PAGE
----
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While the children drank hot cocoa and egg nog, the adults all convened around the kitchen counter, pouring themselves glasses of beer and wine and partaking in the smells wafting from the oven. As I refilled my uncle’s glass with Cabernet, I began to notice how much he was already beginning to slur, and I dreaded the idea that I could be enabling a bad habit. Luckily, my grandpa winked at me before telling his son, “That’s the last glass you get tonight, my boy.”
By Belinda Roddie URL on 12.23.2018
wine can be a way of showing one’s wealth, and it also can reflect one’s life quality. I think wine is always so mysterious, and each one brings a different feeling.
By yingke on 12.23.2018
good for some bad for none. people use this when they are sad but it should be used in happiness and to party. sometimes it is used to do a move you don’t have balls to do wen you’re sober
By Asjad on 12.23.2018
The deepest of red glinted and danced in the silverware like stars on a cloudless night sky.
By Shalini URL on 12.24.2018
She stomped her foot in the black grape bucket, knowing it will add to her drink.
Words flow through my head as if they were pouring into my glass. I only with they would pour just as gracefully and purposefully. I know that every one would be better off with out me. I’m the one the bridges the gap, however, in my case, it is not for the good. I seem to be the opposite of what every one needs or wants. Why am I suddenly a charity case? He stays because he’s happy? No; he stays because its what is good for him. I am the one who is nice. Who is a “good mother.” Ask the kids and I am a monster. I am……just nothing. I am useless. I have no joy in life. Why would I want to hold them back from what they could be. That means splitting up the kids and letting them live completely different lives. Separate. I continue to refill my glass, to feel anything at all. It’s just pain inside. And even when I look inside and it’s empty. Empty glass, empty bottle.
By Kari on 12.24.2018
drip drop smart lock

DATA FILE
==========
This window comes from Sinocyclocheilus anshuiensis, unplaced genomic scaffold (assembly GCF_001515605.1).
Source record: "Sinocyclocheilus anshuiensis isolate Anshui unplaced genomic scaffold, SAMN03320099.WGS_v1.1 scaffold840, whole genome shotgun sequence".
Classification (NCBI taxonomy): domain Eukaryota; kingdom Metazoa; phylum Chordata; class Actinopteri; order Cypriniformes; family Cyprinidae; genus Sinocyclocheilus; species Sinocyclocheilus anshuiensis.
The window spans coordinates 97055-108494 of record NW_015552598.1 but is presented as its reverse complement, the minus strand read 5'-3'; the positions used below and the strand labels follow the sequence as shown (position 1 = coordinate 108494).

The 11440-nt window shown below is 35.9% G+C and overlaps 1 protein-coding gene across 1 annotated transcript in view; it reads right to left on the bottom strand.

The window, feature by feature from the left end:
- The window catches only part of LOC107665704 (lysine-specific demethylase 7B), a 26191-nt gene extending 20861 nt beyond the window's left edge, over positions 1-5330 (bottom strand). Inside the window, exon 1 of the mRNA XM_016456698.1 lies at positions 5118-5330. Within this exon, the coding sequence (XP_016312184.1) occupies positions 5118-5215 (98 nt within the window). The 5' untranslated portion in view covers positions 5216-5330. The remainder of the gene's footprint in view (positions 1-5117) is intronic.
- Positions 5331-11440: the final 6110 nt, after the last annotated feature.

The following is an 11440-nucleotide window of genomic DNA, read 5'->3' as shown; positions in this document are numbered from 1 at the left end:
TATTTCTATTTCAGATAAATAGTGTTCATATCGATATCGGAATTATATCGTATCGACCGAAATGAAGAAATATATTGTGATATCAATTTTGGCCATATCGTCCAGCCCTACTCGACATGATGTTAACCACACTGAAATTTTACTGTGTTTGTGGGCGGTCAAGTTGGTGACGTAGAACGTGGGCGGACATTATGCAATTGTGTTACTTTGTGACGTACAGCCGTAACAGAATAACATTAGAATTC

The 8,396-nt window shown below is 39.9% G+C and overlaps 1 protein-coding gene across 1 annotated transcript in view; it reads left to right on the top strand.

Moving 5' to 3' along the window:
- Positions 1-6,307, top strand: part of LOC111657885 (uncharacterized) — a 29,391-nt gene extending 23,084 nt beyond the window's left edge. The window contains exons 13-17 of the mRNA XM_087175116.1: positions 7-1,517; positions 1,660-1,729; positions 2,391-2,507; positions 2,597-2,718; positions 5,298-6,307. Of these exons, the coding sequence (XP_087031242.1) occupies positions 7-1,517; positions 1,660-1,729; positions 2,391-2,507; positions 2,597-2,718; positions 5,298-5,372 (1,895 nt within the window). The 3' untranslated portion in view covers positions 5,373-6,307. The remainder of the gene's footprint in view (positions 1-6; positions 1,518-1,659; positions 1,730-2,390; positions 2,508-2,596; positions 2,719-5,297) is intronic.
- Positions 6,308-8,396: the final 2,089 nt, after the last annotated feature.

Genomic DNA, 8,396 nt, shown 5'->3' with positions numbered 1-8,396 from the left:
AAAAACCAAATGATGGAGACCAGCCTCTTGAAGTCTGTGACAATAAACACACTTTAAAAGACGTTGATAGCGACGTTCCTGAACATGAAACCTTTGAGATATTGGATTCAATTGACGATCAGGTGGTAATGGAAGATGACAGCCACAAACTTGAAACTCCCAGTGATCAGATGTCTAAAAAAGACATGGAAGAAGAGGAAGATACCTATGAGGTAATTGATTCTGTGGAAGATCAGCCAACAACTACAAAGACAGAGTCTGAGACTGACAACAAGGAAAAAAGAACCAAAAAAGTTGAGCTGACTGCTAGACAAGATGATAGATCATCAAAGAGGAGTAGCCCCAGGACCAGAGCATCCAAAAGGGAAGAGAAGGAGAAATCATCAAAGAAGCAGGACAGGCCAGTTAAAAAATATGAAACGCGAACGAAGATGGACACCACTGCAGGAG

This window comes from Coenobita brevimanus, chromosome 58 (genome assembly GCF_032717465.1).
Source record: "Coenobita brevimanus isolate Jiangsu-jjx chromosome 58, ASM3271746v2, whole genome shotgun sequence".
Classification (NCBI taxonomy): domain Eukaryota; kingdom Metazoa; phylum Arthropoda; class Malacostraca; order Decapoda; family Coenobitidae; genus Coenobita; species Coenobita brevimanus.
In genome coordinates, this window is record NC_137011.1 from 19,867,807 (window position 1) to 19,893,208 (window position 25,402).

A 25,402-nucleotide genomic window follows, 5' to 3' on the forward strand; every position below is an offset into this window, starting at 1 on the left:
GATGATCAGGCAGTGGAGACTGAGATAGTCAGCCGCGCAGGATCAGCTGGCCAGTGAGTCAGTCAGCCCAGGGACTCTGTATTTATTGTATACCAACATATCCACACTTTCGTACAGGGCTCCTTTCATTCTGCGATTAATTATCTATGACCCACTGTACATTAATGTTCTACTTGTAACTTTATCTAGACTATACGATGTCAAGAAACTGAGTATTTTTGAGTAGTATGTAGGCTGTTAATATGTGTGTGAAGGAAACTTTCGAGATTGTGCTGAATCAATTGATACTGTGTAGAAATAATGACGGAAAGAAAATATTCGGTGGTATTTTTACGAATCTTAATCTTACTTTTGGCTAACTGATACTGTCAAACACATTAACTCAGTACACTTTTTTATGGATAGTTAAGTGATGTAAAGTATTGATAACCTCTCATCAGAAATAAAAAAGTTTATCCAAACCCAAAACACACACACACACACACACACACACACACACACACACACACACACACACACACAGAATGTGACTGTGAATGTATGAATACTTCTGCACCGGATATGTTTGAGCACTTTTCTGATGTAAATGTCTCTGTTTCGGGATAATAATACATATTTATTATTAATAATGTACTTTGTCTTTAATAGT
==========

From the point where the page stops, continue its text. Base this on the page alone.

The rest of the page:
a flesh breath broken
fingers flay the flecks of
aching back breaking
tempted by elasticity
drink drop drip wine
intoxicated by the heat
by the kisses in contact
by the heterosexual contract
By matt m on 12.24.2018
Rain in Berlin. Out in the twinkly-lit streets, on a search for champagne. The wine in every shop is sold out. You end up tracing wet graffiti with your fingertips, slow, just to delay going back.
By Fox Hedgehog on 12.24.2018
Rumi is your go-to seduction technique – the wine of love, all that, and I sometimes wonder what Rumi would think of being used as a tool to seduce, what he would think of his translated lines being printed on calendars with sunsets and circulated as “inspiration” on social media. Last night, at the head of the Christmas table, I pictured you on the other end, all the comedic chaos that would be caused by your presence alone, regardless of your intelligence and your resume and your orderly behavior. I thought, “The minute I heard my first love story, I started looking for you, not knowing how blind that was. Lovers don’t finally meet somewhere. They’re in each other all along.”
By Ella Emma Em on 12.24.2018
It doesn’t matter if we can or can’t drink wine together. Maybe you think it does. Maybe you don’t think of it at all. What’s it like for you to be at home, with your mother, with her kennel full of black labs running under your feet? Do you notice that her presence changes you, rearranges your pieces?
By whatever_artemesia on 12.24.2018
She looked at the stain on the floor, large and red. Or at least it was red. She was too tired and it was too dark. Nothing else had been disturbed and her roommate lay on the floor. She couldn’t tell if he was breathing.
“That better be wine.” She muttered.
By Leaen on 12.24.2018
I would never bring you into a wine shop. I know what it would mean for you if I did. But I wish you could’ve met the man behind the register, the one with the tattoo of text winding round his bicep in typewriter font. I asked him what it said, and he spouted off a long Jack Kerouac passage, from “On the Road.” It began something like, “Give me the bad ones…” and went on and on, rich in poetic imagery, and he pretended to be reading his own arm but really he had the passage memorized. I could tell he fancied himself a writer, even if the only writing he does is in his journal, and he was the kind of person who had no perspective on whether or not he was any good. He just knew that he was ignored and that he had to ring up wine for money. You were the only other person in my life who would understand this moment as it was happening. And afterwards, you would laugh with me, and we’d go to the wide zebra crossing, your coattails and pipe smoke billowing, past the baby drag queen in a grey wig performing Christmas numbers in the plaza, past all the street skaters who’ve never landed a trick, up the brick-paved main street of the city towards a sunset subsumed by rain.
The word alone, wine, gets my attention. A recluse at heart, but I can hang with total strangers, it only takes … did someone say wine?
By T. Michael Smith URL on 12.24.2018
a division of Identity Crisis, Inc.